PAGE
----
And her decision to let it go was more than validated when awards season came around. Hadestown won eight Tonys, plus a Grammy for best musical theater album, but it would take Mitchell a while to leave Hadestown behind. She even wrote a book, Working on a Song, about the years she had given to the project, but eventually she turned her sights to the future, releasing a self-titled album of new music in early 2022. Still, moving forward didn’t mean abandoning the past so much as integrating it into the present. The opening track of her latest record, “Brooklyn Bridge,” is in part a nod to her relationship with Hadestown director, Rachel Chavkin.
Mitchell: I just have this memory of a lot of late nights, like riding back to Brooklyn with her from Manhattan when we’re working on the show, you know, and it’s like long day, long night and we’re riding home in a taxi and talking about the show, what could change?
AJC: That’s so lovely, a love song to a friend.
Mitchell: Yeah, we were heading towards the Tony awards, I remember. And we kind of just, we just sort of chanted together for all of our collaborators and you know, the actors to get nominated, we wanted, you know, we were hoping people would be nominated. We just sort of like set the intention in the back of the cab. And so there was something about like being with her in the back of the cab and what the things I wanted for the show, the things I was dreaming about.
Much like Orpheus, Mitchell is constantly working on a song, and searching for the ethereal power of chords and words. And that work is making its mark. In 2020 Time magazine named Mitchell one of the 100 most influential people of the year. Still, she isn’t lusting for center stage. She’s after a softer, though no less impassioned grandeur.
Mitchell: I don’t feel like I’m someone who’s gunning for the lights, you know. I never really have been, although I do love to perform in the right context. I love to perform for people who already know the songs and wanna hear ’em and it’s like, let’s do this ritual together. I don’t love the feeling of like, I have to win people over. And in fact, having written one musical, some stuff has sort of crossed, you know, our desk of like, would you write the lyrics of this thing? And I just feel like, wow, it has to be so right. I have to care a thousand percent, you know? So I haven’t found that thing yet. Do I wanna do it again? Like I think, yes. I didn’t know that until actually I went to see Hadestown reopen on Broadway after the shutdown, and just the excitement of that night. It was a meta-event because it was the show coming back to life, but also it was Broadway and like New York City coming back to life. I spent the whole first act like watching the show with one part of my mind, and the other part of my mind was like trying to come up with an idea for a new musical. You know?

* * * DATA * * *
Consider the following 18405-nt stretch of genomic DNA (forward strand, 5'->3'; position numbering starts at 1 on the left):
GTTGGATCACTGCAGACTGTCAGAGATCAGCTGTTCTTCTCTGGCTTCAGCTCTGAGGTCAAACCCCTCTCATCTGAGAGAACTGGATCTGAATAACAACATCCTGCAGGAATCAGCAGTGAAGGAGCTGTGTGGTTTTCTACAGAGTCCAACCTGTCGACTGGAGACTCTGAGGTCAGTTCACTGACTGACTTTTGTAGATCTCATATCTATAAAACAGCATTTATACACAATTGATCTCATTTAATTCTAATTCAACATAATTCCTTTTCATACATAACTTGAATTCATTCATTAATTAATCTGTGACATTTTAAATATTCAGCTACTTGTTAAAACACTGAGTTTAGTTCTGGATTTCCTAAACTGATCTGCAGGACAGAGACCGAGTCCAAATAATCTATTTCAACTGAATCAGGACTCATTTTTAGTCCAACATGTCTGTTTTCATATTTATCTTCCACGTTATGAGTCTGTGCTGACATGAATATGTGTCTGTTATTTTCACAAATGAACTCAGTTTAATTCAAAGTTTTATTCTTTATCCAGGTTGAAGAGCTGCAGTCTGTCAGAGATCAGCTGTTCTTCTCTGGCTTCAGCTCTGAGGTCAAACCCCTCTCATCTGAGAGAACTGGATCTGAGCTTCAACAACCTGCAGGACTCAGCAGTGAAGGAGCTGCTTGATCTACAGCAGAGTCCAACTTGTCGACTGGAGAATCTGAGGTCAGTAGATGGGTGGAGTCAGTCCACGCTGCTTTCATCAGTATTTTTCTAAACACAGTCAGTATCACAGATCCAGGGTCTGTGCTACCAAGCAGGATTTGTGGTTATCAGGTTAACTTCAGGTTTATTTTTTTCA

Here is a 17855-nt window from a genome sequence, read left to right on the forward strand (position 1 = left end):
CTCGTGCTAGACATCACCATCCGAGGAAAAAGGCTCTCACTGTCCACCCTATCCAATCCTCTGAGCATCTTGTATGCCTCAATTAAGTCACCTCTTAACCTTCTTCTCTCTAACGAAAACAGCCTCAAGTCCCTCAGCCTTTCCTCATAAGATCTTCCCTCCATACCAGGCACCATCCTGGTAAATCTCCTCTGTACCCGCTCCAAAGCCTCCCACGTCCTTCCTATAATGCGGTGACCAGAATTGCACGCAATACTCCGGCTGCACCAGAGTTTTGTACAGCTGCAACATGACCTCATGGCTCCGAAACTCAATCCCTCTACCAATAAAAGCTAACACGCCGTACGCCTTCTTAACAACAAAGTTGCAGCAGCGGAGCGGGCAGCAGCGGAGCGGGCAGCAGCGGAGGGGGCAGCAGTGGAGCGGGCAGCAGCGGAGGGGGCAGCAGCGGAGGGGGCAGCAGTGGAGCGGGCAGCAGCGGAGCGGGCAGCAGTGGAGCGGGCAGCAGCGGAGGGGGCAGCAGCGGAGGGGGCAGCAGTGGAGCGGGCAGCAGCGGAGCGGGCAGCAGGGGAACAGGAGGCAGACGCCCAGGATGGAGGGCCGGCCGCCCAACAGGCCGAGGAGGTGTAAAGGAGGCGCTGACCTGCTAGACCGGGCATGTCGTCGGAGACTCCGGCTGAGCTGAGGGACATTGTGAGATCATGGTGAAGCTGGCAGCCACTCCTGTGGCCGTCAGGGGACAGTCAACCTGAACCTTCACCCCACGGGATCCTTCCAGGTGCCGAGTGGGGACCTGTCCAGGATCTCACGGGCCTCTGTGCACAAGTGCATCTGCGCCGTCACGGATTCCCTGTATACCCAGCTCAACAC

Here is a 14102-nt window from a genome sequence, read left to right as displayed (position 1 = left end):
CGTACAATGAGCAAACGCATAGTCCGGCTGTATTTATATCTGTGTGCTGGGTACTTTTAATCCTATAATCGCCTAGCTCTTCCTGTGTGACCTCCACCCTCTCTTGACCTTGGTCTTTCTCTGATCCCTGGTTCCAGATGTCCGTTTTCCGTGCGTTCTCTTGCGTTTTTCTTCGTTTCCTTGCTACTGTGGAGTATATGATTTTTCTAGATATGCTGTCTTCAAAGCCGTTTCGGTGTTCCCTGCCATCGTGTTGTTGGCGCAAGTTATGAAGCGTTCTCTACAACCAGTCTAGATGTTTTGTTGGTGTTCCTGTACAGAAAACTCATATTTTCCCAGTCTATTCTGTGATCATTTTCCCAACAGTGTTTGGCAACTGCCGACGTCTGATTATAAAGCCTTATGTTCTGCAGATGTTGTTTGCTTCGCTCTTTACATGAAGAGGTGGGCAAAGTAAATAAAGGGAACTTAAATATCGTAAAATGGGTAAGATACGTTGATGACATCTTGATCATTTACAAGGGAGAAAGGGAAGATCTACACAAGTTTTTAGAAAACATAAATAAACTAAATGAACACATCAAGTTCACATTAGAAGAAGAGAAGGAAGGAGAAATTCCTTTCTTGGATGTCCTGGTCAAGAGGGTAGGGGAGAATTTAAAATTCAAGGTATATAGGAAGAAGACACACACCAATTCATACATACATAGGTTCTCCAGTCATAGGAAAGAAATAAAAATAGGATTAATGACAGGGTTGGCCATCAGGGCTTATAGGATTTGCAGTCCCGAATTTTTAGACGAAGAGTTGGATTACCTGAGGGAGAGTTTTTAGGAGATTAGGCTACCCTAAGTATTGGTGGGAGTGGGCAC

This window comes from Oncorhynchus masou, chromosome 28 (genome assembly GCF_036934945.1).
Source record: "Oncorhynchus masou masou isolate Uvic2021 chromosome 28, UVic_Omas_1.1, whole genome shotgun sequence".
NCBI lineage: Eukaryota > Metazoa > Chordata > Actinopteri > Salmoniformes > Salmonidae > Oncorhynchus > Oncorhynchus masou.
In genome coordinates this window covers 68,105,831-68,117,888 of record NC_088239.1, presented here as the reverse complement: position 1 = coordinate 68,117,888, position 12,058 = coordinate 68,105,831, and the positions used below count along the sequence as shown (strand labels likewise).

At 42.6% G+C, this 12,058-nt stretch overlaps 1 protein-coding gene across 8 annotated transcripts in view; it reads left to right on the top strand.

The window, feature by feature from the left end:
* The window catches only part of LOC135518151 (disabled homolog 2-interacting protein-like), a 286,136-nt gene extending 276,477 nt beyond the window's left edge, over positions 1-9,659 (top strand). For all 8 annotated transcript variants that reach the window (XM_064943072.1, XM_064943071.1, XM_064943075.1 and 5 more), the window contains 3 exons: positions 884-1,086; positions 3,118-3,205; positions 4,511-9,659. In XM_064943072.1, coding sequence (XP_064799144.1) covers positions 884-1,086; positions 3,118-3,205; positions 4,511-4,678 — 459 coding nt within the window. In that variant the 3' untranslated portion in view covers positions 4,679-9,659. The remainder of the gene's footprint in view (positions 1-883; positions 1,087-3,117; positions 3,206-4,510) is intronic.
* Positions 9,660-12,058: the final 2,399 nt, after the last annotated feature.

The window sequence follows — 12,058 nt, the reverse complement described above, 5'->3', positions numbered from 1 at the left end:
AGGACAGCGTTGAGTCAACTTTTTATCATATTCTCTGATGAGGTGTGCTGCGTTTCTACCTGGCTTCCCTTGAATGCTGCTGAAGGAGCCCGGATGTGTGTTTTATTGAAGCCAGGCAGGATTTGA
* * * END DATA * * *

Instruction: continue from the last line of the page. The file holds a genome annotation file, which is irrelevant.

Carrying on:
AJC: You wanted to be back in.
Mitchell: I wanted in again, and I had a drink with the creative team across the street. And you know, it’s like New York and I felt a longing to be in the trenches again of that type of a project and what can happen with, you know, choreography and like actors and the orchestrations and the whole, it’s just so beautiful.
Anaïs Mitchell knows it takes commitment, cooperation, and sacrifice to find beauty, but it’s also worth it to see the worlds we share in the ones she builds.
Douglas Stuart’s early life in Scotland could accurately be described as traumatic. Yet he’s not one to wallow in the melancholy.
Douglas Stuart: I don’t regret anything in my life. And I’m so grateful for everything that’s come through it. Until you can step away from something, you cannot see how unusual it is sometimes. When you’re in it, it’s just what you have. And so what can you do other than accept it, as a kid, and sort of do your very best with it.
Now in his mid-40s, he’s had a hugely successful career in fashion. At its height in New York, he was more than 3000 miles and nearly two decades removed from his troublesome early life.
Stuart: I never had a plan to come to New York or to work in fashion. All I really did was say yes every time someone said “Do you want to?” And just keep going, just take a step and take another step.
These steps took him to Calvin Klein, The GAP and eventually Banana Republic as a senior designer. But after 20 years in fashion, Stuart no longer felt fulfilled. He was homesick. So he began to document the time and place that had formed him: 1980s Glasgow.
Stuart: And I feel like a lot of these families and a lot of these neighborhoods have altered. And so it was, I was keen to be back there. It’s the city of my childhood, really.
But he had created a life in New York. Moving back to Glasgow wasn’t an option. For nearly a decade, between long hours at work, he began to write what he’s called “scraps of memories” of his early life. Eventually they became a collection of stories. Lots and lots of stories.